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15 Things You Just Can’t Emotionally Handle After Giving Birth

When it comes to things like projectile bodily fluids or relentless screaming, new parents need no warning; they know to be on the lookout. One quick peek inside a baby book will clear up any lingering doubts about the extent of that hot (wet) mess. No; what parents — and moms, specifically — would really benefit from is if their new baby came with some kind of emotional warning sticker. Perhaps one that says, “WARNING: Emotions near baby are bigger than they appear. Proceed with great caution.”

I remember back when my son was a week old and I had been doing constant feedings due to his unexplained weight loss. Now, normally, I’d say that I’m a fairly well-mannered woman who doesn’t curse in front of her elders and knows how to politely leave a room. But one night, while at home with my husband and his mother (who was there to help me), I had a craving for fresh air, and told my husband I needed to get outside. He simply asked me not to go far, just in case — which was fair, given that I was mostly nursing at this point.

My reaction? Apparently, it was to burst into tears and scream at him and his mom at the top of my lungs. If anybody needs my tits — the only part of me anyone cares about anymore — I’ll be no more than 200 yards away because, apparently, that’s as far as my leash can reach!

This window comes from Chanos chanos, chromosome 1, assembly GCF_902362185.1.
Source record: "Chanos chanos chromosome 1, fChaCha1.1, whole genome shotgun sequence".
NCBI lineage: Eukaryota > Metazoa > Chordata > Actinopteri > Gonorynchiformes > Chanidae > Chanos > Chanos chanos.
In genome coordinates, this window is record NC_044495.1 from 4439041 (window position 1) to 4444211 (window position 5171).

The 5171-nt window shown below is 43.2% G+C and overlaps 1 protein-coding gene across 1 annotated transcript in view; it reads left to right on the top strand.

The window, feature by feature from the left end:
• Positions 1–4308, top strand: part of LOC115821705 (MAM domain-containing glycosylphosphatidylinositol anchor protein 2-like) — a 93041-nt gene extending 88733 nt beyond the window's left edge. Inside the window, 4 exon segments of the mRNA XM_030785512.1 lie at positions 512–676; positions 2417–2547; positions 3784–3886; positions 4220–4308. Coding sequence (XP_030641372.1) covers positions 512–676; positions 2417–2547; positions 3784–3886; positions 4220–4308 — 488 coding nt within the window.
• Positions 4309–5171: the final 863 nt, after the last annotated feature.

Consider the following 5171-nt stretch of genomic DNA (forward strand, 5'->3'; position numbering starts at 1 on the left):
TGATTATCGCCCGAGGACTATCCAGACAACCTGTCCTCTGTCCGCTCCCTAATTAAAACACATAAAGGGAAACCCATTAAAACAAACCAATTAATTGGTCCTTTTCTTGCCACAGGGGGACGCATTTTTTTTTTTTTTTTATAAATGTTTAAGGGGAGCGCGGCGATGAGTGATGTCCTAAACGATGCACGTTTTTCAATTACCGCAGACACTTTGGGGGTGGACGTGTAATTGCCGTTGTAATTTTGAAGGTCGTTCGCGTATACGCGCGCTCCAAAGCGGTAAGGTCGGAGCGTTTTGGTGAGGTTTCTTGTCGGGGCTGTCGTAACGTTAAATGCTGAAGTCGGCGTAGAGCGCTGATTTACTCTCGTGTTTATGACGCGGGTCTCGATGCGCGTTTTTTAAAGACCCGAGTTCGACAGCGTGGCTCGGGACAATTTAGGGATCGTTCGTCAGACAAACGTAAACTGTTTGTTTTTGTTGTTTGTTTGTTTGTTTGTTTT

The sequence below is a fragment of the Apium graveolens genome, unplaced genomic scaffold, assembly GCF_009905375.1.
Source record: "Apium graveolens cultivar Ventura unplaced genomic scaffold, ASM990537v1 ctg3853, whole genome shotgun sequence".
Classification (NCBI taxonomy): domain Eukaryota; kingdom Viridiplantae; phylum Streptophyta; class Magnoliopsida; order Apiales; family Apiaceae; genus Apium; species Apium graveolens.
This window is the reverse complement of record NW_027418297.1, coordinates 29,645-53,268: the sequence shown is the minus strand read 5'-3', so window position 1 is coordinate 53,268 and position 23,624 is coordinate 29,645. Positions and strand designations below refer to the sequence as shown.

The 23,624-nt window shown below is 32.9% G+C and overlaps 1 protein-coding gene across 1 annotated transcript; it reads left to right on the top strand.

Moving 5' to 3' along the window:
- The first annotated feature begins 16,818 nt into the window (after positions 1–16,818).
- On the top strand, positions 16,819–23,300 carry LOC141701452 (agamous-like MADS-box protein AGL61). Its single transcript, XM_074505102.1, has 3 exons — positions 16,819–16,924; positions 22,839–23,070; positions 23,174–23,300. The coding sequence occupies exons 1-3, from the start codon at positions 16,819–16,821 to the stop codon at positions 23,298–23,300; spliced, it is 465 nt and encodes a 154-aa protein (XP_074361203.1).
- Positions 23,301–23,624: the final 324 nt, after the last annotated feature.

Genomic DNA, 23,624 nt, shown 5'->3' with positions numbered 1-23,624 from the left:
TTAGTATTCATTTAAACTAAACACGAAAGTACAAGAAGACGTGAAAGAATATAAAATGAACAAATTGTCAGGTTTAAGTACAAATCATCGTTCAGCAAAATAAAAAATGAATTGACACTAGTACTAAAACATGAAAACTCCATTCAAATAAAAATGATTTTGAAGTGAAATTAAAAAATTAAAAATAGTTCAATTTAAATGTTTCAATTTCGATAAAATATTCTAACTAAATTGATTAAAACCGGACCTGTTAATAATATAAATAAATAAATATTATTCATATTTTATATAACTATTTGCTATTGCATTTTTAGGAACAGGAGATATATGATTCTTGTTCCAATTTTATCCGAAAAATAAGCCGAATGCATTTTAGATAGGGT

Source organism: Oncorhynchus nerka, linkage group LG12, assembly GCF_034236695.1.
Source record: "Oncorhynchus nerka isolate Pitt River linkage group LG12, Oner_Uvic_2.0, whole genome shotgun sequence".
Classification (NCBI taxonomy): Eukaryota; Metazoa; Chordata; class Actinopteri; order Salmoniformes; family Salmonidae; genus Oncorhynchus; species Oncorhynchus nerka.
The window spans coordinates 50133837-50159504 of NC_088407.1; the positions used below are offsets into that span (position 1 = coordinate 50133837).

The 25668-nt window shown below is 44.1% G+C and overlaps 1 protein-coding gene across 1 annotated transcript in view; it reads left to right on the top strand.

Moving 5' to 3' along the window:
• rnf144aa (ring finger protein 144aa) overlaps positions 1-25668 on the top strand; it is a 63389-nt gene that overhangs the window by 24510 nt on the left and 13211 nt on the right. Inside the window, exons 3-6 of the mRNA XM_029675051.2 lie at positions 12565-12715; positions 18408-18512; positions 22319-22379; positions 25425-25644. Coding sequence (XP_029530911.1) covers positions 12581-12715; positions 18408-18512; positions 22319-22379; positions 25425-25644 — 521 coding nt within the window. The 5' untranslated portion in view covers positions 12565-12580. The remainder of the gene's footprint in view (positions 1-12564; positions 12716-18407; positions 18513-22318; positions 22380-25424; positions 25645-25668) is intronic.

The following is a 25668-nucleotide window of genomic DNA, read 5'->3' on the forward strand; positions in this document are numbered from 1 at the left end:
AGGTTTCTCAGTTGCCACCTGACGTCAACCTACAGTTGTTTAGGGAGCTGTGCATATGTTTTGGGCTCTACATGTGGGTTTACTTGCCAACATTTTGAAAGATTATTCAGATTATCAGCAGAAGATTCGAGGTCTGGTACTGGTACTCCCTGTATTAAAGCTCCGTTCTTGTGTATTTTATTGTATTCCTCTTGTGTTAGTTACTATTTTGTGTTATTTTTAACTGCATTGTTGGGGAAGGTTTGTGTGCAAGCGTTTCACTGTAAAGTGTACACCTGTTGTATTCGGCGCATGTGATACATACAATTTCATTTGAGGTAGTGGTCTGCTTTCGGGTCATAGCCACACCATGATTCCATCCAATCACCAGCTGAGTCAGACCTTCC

I then ran straight out of our apartment to sob on the first bench I came to. (And that was a good day.)

Image Source: Kim Bongiorno

My point is, those early days of motherhood can be dripping with emotions (of all kinds). And there’s one big, bad culprit for that: hormones. This is why I highly recommend that all new moms err on the side of extreme caution in the first few months, and avoid certain emotional “triggers” while their hormones are still flying wild.

Such triggers can include any (or all) of the following:

1. Watching movies.

Sure, Terms of Endearment might be on. Or even — heaven help you — My Life. (You know, that one with Michael Keaton that just kills you every time.) OMG WHAT IF THE BEGINNING OF UP IS ON?

Look away, I tell you! Or else you will literally dehydrate.

2. Watching TV commercials.

From chewing gum to luxury cars to craft beer to hair care, all the brands out there seem to be aiming straight for your heartstrings after you have a baby — and pulling them until you hand over your money while sobbing. In fact, it might be best to simply get rid of your television altogether. It’s safer that way.

3. Looking at your baby’s older siblings.

They will look ENORMOUS now. You will feel like you missed a year in the hours between you going into labor and you seeing them next to the new baby. You cannot handle feelings like this right now. My advice: Keep your kids at least 20 feet apart at all times so the difference isn’t so obvious. Better yet, ship all other kids away until your baby’s six-month appointment rolls around. (You should be okayish by then.)

4. Buying bigger diapers.

All you need to do is go from Newborn to Size 1 to get emotional about this. Suddenly, you’ll find yourself in the middle of Babies R’ Us with your eyes trailing the row of diapers getting larger and larger … Diapers for your early walker; diapers for your potty training baby. Then, somewhere off in the distance you’ll spot big kid underwear and you will Lose. Your. Shit.